Friday, December 16, 2011

December 2011 Newsletter

5 Reasons the Holidays are a Great Time to Sell

By Louie Ortiz

1.    Most areas are in a declining market – In a declining market, a home owner will typically get a better sales price now rather than waiting until after the holidays or even spring.

2.    There is less competition – Many homeowners take their homes off the market for the holidays. As a home seller, this means there is less competition. Generally more homes come back on the market after the holidays, which means increased competition for the seller.

3.    More serious buyers shop for homes during the holidays – The buyers that take the time to look for homes are usually more serious. Some may be relocation buyers that need a home before the end of the year. Some investors may also want to close before the end of the year for tax reasons.

To read more, click HERE

Homeownership Rate Rises After Two Years of Decline
By Krista Franks

After falling to a 13-year low during the second quarter, the homeownership rate posted a highly unexpected rise in the third quarter, according to a Census Bureau report released Wednesday.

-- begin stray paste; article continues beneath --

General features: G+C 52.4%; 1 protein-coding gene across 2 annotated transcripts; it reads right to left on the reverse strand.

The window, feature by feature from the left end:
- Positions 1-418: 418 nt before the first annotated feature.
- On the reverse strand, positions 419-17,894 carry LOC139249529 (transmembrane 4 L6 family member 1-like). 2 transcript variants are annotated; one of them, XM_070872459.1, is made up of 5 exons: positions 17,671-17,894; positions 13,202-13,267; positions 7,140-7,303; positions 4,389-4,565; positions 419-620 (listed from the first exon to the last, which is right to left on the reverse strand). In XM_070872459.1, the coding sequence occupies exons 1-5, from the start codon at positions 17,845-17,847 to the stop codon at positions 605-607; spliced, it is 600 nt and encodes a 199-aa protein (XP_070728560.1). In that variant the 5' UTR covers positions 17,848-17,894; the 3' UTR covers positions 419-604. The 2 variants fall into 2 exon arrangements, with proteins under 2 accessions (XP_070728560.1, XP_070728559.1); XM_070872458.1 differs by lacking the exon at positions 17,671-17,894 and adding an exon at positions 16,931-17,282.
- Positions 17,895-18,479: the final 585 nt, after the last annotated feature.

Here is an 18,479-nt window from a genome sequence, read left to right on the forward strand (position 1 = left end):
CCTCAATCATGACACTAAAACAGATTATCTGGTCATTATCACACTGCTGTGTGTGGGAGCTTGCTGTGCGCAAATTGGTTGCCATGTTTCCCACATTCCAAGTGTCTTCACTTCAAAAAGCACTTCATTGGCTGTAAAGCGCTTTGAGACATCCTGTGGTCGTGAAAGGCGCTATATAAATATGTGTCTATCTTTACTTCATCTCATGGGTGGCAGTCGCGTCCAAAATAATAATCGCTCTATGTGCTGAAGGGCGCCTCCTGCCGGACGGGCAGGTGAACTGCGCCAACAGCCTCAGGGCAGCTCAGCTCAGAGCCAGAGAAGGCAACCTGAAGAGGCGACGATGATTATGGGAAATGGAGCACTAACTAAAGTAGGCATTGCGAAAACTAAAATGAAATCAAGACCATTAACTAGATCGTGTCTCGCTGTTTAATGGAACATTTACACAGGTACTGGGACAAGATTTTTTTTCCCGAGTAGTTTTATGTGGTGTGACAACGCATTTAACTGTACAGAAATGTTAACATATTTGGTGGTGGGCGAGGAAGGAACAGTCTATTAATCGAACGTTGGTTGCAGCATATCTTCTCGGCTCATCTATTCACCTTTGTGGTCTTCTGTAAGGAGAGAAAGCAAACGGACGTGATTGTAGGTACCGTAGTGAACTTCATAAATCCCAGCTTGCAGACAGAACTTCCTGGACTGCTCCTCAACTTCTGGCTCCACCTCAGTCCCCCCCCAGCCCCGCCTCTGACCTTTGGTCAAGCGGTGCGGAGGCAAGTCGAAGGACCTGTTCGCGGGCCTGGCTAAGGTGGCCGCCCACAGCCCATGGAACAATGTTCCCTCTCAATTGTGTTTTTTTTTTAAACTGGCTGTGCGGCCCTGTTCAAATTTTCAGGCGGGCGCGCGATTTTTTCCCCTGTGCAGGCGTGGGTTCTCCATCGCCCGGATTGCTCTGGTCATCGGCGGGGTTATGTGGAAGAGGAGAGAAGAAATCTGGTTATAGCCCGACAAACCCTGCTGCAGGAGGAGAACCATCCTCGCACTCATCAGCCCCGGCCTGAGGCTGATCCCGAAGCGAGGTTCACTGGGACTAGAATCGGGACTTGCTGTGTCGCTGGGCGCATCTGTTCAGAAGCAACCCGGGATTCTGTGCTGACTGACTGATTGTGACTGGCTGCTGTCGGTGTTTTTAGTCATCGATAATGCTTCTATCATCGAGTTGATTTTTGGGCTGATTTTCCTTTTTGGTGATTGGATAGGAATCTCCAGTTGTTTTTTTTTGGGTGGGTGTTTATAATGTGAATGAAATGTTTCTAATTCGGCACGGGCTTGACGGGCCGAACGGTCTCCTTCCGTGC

With foreclosures forcing homeowners out of their homes and buyers waiting on the sidelines as home values declined, the homeownership rate has been on the decline for quite some time. In fact, according to Bloomberg, the third quarter rise is the first in two years.
To read more, click HERE

Housing to gradually improve in 2012, NAR economist says

By Kerry Curry
Gradual improvement in the housing market is expected next year, with existing-home sales edging up 4% to 5% and new home sales getting an even bigger boost off this year's record lows, the chief economist of the nation's largest real estate group said Friday.

 "Tight mortgage credit conditions have been holding back homebuyers all year, and consumer confidence has been shaky recently," Lawrence Yun, chief economist of the National Association of Realtors, said. "Nonetheless, there is a sizeable pent-up demand based on population growth, employment levels and a doubling-up phenomenon that can’t continue indefinitely."
To read more, click HERE

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